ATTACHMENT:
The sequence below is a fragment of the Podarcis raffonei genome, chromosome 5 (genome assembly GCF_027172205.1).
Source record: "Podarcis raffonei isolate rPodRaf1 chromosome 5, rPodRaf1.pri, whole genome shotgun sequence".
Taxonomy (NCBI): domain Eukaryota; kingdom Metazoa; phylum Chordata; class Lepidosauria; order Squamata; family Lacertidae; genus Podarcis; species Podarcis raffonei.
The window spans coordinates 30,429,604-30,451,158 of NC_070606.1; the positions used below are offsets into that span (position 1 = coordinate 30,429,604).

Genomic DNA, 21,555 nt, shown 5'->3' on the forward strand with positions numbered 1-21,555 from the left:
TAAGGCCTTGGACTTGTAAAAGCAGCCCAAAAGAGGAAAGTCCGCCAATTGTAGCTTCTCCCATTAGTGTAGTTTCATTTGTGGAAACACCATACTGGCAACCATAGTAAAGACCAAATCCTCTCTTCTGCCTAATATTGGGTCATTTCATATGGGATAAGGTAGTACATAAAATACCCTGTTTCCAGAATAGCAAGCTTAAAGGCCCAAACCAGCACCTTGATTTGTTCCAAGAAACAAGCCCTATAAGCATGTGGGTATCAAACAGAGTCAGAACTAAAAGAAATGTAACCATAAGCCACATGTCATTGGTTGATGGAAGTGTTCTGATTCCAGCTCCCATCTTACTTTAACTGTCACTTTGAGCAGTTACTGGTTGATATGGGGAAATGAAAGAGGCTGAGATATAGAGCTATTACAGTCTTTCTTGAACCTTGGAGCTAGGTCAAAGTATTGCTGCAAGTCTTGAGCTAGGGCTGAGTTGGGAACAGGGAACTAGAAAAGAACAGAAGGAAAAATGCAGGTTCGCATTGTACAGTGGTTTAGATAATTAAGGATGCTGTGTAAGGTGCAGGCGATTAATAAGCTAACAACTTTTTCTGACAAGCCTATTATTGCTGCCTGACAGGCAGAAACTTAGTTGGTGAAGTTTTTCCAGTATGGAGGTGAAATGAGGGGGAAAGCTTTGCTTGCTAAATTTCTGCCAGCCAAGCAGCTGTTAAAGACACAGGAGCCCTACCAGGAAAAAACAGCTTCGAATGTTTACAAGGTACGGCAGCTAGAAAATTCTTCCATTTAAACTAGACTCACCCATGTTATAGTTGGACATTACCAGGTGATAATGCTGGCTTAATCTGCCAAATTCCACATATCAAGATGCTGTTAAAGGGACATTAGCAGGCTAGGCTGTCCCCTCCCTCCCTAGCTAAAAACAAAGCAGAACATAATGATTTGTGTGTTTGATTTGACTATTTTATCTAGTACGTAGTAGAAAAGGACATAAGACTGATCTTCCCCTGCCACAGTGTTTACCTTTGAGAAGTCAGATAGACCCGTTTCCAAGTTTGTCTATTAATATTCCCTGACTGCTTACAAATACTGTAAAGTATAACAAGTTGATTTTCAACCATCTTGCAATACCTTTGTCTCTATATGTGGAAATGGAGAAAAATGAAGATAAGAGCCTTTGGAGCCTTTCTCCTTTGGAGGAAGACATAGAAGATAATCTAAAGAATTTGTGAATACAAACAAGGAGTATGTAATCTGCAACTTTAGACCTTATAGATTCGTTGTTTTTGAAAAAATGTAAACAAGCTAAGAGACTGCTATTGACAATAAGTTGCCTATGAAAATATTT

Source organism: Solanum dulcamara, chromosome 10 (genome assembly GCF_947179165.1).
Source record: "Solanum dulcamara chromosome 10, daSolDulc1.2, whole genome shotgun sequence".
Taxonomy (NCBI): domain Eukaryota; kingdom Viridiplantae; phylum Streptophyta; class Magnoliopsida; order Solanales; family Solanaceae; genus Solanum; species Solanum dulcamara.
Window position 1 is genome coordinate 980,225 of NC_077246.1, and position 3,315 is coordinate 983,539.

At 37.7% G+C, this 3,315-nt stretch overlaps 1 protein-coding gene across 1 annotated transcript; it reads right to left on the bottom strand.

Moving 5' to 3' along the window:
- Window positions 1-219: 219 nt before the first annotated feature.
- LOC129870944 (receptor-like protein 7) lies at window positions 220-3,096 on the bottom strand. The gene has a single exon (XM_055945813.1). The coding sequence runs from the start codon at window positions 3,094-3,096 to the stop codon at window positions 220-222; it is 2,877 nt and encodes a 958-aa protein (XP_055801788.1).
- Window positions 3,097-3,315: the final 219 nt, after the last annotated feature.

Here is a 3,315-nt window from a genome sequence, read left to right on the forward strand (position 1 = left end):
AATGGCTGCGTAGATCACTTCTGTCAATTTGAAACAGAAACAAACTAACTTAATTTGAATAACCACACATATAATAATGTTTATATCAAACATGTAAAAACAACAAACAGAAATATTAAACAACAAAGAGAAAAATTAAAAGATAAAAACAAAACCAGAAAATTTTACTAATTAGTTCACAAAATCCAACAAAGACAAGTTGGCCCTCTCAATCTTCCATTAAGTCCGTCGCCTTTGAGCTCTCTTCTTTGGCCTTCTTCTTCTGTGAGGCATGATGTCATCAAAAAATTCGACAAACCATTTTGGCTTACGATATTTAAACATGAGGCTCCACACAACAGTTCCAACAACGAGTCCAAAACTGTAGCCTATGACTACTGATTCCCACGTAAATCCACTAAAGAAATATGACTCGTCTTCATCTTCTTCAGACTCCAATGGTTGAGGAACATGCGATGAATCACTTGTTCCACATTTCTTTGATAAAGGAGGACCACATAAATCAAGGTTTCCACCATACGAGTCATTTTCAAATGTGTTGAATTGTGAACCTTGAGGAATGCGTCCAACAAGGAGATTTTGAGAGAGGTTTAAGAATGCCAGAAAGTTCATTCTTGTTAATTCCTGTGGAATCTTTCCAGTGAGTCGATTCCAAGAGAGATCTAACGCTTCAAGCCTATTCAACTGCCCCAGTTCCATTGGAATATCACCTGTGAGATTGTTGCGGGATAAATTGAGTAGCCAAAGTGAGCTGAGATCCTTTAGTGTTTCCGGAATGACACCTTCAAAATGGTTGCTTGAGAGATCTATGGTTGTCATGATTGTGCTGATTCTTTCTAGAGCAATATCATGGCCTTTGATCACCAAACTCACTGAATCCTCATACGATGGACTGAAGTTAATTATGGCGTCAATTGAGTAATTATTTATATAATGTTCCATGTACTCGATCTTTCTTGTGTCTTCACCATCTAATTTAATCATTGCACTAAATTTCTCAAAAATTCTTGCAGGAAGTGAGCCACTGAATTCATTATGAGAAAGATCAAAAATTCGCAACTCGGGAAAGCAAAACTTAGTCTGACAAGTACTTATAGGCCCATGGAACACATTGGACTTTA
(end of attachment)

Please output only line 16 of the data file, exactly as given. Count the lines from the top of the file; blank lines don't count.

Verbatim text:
Here is a 3,315-nt window from a genome sequence, read left to right on the forward strand (position 1 = left end):